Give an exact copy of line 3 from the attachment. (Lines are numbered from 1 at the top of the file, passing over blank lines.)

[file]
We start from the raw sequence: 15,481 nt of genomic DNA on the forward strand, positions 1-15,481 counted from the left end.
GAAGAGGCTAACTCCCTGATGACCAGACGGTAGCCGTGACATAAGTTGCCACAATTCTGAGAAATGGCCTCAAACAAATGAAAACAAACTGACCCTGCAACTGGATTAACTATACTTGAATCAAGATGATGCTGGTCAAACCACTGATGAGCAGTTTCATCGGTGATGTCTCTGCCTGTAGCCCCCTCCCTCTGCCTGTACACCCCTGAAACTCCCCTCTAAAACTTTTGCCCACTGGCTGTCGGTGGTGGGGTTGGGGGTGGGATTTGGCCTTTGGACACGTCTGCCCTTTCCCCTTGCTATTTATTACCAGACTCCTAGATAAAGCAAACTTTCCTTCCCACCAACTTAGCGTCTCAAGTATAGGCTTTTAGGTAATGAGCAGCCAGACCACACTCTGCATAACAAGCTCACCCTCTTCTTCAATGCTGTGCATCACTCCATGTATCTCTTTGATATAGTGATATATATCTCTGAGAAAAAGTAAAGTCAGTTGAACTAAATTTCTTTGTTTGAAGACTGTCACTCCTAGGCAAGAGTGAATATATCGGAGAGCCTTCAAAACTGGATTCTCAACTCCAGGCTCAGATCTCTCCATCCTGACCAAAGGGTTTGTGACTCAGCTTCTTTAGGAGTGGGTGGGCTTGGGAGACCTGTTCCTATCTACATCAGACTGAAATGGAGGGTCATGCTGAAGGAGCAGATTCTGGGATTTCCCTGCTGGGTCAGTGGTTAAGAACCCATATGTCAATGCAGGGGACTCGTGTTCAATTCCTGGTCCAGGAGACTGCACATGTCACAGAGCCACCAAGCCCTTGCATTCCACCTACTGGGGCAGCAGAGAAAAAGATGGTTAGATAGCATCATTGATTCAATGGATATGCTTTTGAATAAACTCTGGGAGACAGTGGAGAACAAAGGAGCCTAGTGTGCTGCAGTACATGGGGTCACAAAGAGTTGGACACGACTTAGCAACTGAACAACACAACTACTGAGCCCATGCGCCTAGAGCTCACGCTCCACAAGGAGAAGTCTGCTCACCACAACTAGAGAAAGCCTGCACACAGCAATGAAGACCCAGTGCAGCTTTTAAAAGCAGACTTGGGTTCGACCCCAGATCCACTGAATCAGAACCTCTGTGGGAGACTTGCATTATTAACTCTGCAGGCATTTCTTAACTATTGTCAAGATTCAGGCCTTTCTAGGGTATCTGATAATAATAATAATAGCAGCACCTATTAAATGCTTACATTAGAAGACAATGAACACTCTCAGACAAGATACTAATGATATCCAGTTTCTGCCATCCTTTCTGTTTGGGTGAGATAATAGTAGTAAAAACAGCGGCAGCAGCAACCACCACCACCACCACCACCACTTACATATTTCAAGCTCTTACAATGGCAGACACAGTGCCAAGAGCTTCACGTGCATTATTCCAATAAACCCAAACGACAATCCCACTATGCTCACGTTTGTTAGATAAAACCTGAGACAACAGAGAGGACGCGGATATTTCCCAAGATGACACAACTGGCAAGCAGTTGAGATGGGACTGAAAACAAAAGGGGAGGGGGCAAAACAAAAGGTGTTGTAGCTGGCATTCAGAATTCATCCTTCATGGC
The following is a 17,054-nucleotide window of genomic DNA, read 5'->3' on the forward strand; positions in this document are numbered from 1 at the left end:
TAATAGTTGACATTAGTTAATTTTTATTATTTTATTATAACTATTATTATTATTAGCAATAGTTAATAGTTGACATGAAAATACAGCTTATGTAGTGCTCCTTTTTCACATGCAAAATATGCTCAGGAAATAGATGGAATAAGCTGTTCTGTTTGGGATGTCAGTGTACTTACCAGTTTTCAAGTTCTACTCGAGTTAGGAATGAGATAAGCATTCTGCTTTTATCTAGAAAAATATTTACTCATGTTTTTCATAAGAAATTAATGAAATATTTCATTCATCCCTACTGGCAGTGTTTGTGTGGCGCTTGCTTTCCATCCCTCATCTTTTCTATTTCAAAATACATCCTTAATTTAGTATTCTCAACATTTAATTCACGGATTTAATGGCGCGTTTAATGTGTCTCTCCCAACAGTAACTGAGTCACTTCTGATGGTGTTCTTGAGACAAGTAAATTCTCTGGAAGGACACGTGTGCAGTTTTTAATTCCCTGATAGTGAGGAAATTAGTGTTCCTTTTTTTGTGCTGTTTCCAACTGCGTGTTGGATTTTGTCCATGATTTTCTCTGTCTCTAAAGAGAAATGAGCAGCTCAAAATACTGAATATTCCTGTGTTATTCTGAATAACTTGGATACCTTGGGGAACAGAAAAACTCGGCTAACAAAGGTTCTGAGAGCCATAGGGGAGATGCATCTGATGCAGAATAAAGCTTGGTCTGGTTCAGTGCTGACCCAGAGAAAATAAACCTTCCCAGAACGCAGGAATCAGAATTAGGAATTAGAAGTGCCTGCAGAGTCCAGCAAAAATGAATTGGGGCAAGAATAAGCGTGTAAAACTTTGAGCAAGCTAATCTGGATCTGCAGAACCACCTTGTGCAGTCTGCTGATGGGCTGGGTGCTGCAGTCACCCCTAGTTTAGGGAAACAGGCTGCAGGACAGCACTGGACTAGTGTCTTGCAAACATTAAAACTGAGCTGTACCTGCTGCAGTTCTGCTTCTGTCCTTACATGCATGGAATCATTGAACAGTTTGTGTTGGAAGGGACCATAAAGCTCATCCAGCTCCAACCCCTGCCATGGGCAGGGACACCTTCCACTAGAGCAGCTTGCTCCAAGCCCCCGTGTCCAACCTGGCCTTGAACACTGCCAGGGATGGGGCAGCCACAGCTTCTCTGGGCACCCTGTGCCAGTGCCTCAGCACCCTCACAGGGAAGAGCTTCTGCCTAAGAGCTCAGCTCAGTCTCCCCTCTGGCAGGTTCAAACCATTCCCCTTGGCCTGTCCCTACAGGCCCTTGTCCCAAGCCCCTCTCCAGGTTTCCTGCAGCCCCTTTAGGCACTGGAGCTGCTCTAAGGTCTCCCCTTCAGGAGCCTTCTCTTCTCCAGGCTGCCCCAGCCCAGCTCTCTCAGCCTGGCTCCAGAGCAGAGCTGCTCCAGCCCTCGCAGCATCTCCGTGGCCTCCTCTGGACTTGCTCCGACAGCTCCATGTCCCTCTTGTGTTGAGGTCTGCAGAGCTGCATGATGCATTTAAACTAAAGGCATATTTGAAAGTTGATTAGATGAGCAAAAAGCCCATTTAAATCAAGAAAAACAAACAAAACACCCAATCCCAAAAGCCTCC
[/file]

The following is a 17,054-nucleotide window of genomic DNA, read 5'->3' on the forward strand; positions in this document are numbered from 1 at the left end: